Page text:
Behavioral performance and N400 mean amplitudes were analyzed using a model
comparison approach to within-subjects regression (i.e., multilevel modeling) [3]
Orthogonal contrasts for completion type (SC vs. UC) and condition (Neutral vs. Valid +
Invalid; Valid vs. Invalid) and their interactions were used to calculate within-subjects
dependent variable composites
Data were collected from 32 right-handed native English speakers (age M = 24.1, SD =
5.17 years; education M = 15.50, SD = 2.23 years; 19 females)
Colored cues modulated participant expectations by improving performance (better accuracy and faster reaction times) for valid vs. invalid conditions
Despite the cues’ ability to modulate performance, N400 mean amplitudes were affected only by completion type and not by condition (validity)
• These results suggest that volitionally generated expectancies do not dramatically affect neural signatures of semantic access, but ultimately lead to
additional processing responsible for resolving discrepancies between semantic congruency and expectancy
Discussion
References
[1] Kutas, M., & Federmeier, K. D. (2011). Thirty years and counting: finding meaning in the N400 component
of the event-related brain potential (ERP). Annu Rev Psychol, 62, 621-647.
[2] Block, C. K., & Baldwin, C. L. (2010). Cloze probability and completion norms for 498 sentences: behavioral
and neural validation using event-related potentials. Behav Res Methods, 42(3), 665-670.
[3] Judd, C. M., McClelland, G. H., & Ryan, C. S. (2017). Data Analysis: A Model Comparison Approach to
Regression, ANOVA, and Beyond (Third ed.). New York, NY: Routledge.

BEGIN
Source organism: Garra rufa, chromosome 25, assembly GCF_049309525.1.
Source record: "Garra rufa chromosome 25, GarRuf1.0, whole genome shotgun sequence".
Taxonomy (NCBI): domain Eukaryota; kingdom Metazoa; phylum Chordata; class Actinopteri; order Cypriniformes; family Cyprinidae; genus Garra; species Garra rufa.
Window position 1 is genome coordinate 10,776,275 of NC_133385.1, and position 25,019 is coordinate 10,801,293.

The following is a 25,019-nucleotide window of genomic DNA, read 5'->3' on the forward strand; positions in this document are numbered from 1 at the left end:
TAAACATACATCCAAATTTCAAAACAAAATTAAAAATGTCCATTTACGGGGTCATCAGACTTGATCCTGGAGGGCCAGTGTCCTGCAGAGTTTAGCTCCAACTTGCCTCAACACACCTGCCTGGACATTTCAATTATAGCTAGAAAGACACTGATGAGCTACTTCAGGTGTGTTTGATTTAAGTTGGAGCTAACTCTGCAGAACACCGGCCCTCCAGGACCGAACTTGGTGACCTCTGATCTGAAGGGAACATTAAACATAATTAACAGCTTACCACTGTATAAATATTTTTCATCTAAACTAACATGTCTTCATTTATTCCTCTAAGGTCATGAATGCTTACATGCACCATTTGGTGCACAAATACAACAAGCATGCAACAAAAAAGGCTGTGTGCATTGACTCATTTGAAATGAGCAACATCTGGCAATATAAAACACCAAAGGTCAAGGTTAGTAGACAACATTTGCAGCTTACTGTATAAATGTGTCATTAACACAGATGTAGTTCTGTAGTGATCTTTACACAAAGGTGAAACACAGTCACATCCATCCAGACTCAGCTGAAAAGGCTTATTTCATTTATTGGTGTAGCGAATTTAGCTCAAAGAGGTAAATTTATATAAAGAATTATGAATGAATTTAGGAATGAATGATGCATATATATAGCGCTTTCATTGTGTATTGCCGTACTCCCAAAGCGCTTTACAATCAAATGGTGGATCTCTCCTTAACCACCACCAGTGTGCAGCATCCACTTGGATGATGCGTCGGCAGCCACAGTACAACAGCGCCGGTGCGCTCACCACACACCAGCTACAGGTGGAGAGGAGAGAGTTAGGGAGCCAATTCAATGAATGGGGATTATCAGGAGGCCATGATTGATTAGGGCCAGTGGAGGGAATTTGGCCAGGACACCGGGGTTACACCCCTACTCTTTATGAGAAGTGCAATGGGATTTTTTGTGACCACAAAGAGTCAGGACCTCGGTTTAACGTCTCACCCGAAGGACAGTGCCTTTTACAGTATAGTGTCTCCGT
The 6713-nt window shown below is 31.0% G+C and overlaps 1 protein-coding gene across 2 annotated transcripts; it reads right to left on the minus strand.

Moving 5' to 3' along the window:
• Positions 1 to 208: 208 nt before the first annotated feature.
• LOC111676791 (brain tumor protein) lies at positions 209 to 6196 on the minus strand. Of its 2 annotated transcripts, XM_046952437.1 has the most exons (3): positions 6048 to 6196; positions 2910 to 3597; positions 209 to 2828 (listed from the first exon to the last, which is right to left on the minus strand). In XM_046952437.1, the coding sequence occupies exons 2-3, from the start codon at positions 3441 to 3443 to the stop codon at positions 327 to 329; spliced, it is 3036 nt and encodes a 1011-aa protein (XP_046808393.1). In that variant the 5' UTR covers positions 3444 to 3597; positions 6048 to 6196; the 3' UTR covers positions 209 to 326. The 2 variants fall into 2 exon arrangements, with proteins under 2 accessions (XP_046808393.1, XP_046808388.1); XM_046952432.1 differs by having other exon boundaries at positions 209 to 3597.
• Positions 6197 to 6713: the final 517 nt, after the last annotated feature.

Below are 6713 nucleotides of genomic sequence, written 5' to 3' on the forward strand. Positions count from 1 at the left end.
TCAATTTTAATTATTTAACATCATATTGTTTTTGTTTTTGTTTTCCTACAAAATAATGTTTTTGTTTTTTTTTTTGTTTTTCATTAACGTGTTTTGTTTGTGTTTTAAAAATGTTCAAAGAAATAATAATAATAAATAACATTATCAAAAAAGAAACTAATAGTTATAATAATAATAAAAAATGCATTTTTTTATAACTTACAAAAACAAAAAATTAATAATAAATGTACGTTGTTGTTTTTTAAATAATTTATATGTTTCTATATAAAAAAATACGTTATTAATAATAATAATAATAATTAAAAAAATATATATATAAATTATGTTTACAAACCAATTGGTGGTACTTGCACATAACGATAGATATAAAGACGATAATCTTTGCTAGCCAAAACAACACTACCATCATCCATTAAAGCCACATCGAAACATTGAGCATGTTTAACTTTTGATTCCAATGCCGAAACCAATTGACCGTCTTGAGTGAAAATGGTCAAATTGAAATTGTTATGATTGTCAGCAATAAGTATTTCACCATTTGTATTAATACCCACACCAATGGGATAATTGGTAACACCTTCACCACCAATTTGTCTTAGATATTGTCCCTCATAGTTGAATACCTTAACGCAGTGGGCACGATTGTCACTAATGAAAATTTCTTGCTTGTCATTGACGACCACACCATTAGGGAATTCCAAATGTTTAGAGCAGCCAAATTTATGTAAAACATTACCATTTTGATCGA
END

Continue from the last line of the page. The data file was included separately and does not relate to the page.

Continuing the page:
Acknowledgements
Many thanks go to Roshni Sharma and Priya Thakur for their assistance in recruiting
and assessing participants. This work was supported by the Distinguished New
Scientist Award (MJK) through the Friends of BrainHealth at The University of Texas
at Dallas Center for BrainHealth®. Figures were prepared in R using ggplot2.
Time
500 500 250 500-1000 ms
+ + [stem]
4-13x
[final].
500
response
1500250
72 72 36 36 72 144 72-144 frames
jittered ITI
[final].
[final].
[final].
cued Sentence Verification Task (cSVT)
Sentence will make sense
Sentence will not make sense
Sentence will either make or not make sense
SC - Valid - Vic asked her to repeat what she had said.
UC - Invalid - The baby bird was ready to learn to said.
SC - Invalid - The kids fed the ducks some stale bread.
UC - Valid - The athlete enjoyed lifting weights at the bread.
SC - Neutral - Jesse ran the race at a slower pace.
UC - Neutral - He had a long day and was in a bad pace.
Sensible Unconnected
Completion
Sensible Unconnected
Completion
SC UC SC UC SC UC
Completion
0.7
0.8
0.9
1.0
Mean Proportion Correct
(SEM Error Bars)
Valid Invalid Invalid Valid
Valid Invalid
Condition
UC
SC
Valid Invalid Invalid Valid
a priori post-hoc Neutral ComparisonsProportion Correct Results
Sensible Unconnected
Completion
0
500
1000
1500
Mean Correct RT (ms)
(SEM Error Bars)
SC UC SC UC SC UC
Completion
Valid Invalid Invalid Valid
200
400
600
800
1000
Invalid
Completion
Valid
UC
SC
Sensible Unconnected
Completion
200
400
600
800
1000
a priori post-hoc Neutral ComparisonsCorrect RT Results
Valid Invalid Invalid Valid
-200 300 500 1000ms
-3
3
6
9
12 µV
SC
UC
Valid
Invalid Valid
Invalid
-3
3
6
9
12 µV
-200 200 400 600 800 1000ms
SC UC
Grandaveraged N400 Results
[final].